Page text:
Tinubu: The dilemma of choosing between fairness and victory

Asiwaju Bola Ahmed Tinubu

Soon after the declaration of Asiwaju Bola Ahmed Tinubu as the winner of the APC presidential primary election on the 8th instant, a heated debate as to who his running mate will be ensued. This is profoundly because BAT is not only a southerner by region, he is also a Muslim by faith. Therefore, unlike a southern Christian who can easily pick a northern Muslim as running mate, BAT will have to look at the whole scenario for the second time before making any decision.

This is especially so because while on one hand, the APC presidential standard bearer will have to look at the issue of balance in faith on the APC presidential ticket, BAT will on the other hand have to consider where the votes really are. And interestingly, these two issues cannot be addressed by one resolution. It is clearly the kind of situation whereby solving one problem creates another. This is where the dilemma is.

If BAT picks a northern Christian, he is certainly going to lose the votes in the north including those of Kaduna, Kano and Katsina states. On the other hand, if he picks a northern Muslim, BAT can be sure of the votes of the north including those of the gigantic Kaduna, Kano and Katsina states. Thus, the dilemma is between choosing a northern Christian in the name of religious balance or picking a northern Muslim in the hunt for votes.

Meanwhile, being that politics is a game of numbers, the best decision will be to go for a Muslim-Muslim ticket not only because it is a sure way to get the requisite votes to win the election but also because it is feasible. History reminds us that in the 1993 presidential election, MKO Abiola ran the race with Amb. Babagana Kingibe as his running mate. And despite the Muslim/Muslim combination, that ticket is still one of the most popular one in the annals of Nigerian politics. While it may be argued that it has been 30 years since that event, it is also true that time has not changed the cultural and religious orientations of Nigerians as far as politics is concerned.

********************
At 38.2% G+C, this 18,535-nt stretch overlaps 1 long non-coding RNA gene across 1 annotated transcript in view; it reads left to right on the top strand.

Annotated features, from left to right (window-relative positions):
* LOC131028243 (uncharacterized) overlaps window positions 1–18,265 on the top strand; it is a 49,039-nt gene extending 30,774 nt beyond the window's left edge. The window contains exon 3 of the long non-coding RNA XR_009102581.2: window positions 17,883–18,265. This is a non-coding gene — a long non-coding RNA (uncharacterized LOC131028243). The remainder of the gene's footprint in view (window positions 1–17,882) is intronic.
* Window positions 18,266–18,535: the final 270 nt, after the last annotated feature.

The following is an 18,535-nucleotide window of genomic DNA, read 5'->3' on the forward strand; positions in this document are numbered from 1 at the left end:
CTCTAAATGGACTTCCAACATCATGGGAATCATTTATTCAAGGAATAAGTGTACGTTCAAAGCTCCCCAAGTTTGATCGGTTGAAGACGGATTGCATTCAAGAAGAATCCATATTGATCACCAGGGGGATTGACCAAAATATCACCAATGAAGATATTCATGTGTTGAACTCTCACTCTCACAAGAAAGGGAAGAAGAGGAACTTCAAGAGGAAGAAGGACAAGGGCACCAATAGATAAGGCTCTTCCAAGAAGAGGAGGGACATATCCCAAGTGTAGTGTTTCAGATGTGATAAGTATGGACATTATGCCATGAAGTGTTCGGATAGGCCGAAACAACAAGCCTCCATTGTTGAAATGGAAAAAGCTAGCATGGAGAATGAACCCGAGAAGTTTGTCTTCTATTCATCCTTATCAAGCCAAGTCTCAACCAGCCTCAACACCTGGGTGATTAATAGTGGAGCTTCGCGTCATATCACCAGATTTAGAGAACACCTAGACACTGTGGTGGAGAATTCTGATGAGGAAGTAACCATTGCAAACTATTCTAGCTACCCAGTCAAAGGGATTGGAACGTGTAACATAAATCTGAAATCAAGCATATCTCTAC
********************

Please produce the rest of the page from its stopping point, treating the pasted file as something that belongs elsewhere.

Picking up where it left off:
Furthermore, it is important to remember that government does not start and end with the positions of the president and his vice. There are other powerful positions that include the Senate President, Speaker of the House of Representatives, ministers and the Secretary to the Government of the Federation (SGF). The import of this is that since compromise is a known trait in politics and therefore “give and take” is an acceptable political trade, BAT can reach out to Nigerian Christians who are also part and parcel of the country and therefore major stakeholders in the Project Nigeria to reassure them of major political appointments once he constitutes a government.

If this is achievable, then the APC, which has 22 states at its disposal and more than 15 million votes in stock can easily defeat the PDP which has its 11 million votes shared between Atiku Abubakar (PDP), Rabiu Kwankwaso (NNPP) and Peter Obi (LP), in a presidential contest.

Mukhtar Jarmajo,

Misau, Bauchi state.

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